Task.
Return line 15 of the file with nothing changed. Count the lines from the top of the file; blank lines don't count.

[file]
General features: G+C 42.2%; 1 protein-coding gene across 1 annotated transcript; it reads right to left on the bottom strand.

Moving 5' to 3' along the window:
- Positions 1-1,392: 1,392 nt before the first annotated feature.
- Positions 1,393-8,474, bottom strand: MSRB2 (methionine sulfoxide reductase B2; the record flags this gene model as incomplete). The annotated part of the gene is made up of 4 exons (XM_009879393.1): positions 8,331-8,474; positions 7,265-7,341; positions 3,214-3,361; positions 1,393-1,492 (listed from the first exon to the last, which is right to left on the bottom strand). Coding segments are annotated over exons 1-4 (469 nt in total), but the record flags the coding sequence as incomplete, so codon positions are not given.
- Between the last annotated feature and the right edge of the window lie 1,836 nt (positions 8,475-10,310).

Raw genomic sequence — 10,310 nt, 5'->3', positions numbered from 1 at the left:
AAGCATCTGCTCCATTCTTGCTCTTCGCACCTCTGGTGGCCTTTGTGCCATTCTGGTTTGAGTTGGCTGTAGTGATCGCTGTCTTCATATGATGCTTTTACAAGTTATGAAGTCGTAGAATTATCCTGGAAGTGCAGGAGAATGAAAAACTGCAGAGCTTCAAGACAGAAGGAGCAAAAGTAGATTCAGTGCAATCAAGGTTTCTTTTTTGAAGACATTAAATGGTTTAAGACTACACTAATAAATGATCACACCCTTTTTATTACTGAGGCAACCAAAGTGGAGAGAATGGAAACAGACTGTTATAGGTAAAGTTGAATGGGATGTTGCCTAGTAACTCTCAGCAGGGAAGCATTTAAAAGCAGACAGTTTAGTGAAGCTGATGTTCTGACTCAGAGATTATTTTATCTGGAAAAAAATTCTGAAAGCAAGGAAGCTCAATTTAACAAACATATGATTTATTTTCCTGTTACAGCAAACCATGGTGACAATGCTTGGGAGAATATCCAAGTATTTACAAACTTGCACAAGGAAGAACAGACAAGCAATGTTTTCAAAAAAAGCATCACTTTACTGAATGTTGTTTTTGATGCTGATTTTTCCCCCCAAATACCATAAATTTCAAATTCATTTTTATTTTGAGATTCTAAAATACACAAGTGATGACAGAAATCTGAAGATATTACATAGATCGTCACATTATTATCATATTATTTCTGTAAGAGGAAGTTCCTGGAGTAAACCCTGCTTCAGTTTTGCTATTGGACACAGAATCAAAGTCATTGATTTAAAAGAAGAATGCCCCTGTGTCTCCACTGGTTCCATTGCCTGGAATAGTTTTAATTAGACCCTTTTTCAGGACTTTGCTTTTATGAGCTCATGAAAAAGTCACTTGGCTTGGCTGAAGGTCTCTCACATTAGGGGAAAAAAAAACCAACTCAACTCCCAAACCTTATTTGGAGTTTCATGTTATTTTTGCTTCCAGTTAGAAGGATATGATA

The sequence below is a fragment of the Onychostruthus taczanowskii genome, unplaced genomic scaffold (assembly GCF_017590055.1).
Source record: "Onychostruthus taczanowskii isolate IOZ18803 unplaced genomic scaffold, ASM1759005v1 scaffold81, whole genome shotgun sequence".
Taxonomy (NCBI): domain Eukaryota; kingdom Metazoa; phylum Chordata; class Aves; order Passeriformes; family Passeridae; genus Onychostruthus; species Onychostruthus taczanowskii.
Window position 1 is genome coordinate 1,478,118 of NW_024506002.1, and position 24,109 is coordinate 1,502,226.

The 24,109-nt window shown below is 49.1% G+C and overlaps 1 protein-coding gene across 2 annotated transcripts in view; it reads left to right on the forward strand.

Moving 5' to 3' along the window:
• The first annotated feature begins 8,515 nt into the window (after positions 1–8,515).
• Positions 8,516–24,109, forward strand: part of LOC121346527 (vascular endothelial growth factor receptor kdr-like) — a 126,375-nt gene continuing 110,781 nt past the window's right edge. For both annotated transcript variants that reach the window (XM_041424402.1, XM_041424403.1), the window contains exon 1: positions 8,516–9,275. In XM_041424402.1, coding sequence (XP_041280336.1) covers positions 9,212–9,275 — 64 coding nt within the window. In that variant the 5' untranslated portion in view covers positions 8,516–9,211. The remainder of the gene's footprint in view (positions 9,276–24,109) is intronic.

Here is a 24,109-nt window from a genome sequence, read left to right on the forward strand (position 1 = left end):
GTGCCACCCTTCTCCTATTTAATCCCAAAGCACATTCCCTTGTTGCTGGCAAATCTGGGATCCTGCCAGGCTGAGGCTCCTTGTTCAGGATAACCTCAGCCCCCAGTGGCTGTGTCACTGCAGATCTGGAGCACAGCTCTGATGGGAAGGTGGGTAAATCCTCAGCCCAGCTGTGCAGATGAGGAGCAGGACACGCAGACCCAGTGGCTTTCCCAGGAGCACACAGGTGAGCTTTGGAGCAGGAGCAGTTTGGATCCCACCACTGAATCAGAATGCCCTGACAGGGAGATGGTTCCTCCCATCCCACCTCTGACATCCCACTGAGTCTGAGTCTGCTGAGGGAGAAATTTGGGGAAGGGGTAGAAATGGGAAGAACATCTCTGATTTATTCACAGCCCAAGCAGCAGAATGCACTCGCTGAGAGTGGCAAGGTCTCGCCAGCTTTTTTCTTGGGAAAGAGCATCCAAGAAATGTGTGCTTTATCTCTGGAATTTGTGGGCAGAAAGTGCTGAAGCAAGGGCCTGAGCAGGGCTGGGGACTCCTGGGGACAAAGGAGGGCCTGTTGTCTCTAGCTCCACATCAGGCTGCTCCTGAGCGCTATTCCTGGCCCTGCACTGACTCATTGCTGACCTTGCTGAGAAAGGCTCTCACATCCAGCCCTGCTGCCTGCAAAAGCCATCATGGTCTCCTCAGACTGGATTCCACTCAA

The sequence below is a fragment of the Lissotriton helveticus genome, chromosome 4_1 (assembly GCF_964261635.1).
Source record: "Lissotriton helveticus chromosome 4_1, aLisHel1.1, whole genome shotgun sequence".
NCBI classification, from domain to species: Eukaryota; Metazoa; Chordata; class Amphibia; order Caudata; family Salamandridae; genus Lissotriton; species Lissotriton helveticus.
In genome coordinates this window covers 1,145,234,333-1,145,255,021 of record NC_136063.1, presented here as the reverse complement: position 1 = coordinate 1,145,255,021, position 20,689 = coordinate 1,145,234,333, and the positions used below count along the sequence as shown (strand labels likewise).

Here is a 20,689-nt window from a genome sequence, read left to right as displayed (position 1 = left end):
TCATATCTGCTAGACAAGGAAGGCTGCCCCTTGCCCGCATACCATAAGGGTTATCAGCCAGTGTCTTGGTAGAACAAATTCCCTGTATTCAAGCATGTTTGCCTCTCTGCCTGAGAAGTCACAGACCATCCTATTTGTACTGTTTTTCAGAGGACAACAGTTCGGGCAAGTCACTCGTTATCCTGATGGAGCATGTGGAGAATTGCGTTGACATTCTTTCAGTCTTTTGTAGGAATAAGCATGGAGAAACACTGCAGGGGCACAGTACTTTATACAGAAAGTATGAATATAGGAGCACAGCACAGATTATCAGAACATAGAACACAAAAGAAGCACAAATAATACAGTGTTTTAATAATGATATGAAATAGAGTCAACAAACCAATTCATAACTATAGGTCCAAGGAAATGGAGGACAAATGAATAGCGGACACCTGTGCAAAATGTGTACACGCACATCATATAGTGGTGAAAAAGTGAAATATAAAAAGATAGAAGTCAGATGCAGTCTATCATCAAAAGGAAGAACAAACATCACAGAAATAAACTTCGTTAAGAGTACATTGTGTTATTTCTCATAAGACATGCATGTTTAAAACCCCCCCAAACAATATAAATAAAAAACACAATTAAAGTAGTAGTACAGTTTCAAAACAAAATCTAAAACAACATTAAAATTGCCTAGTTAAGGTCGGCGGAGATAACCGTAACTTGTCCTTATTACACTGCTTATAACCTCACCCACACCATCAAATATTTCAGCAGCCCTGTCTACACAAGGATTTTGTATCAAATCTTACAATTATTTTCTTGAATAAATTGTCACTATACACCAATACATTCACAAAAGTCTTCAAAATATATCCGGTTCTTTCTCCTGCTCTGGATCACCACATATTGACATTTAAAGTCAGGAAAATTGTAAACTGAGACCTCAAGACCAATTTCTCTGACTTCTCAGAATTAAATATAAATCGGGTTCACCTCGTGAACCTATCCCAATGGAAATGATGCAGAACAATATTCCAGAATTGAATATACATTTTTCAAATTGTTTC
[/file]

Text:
• Positions 8,516–24,109, forward strand: part of LOC121346527 (vascular endothelial growth factor receptor kdr-like) — a 126,375-nt gene continuing 110,781 nt past the window's right edge. For both annotated transcript variants that reach the window (XM_041424402.1, XM_041424403.1), the window contains exon 1: positions 8,516–9,275. In XM_041424402.1, coding sequence (XP_041280336.1) covers positions 9,212–9,275 — 64 coding nt within the window. In that variant the 5' untranslated portion in view covers positions 8,516–9,211. The remainder of the gene's footprint in view (positions 9,276–24,109) is intronic.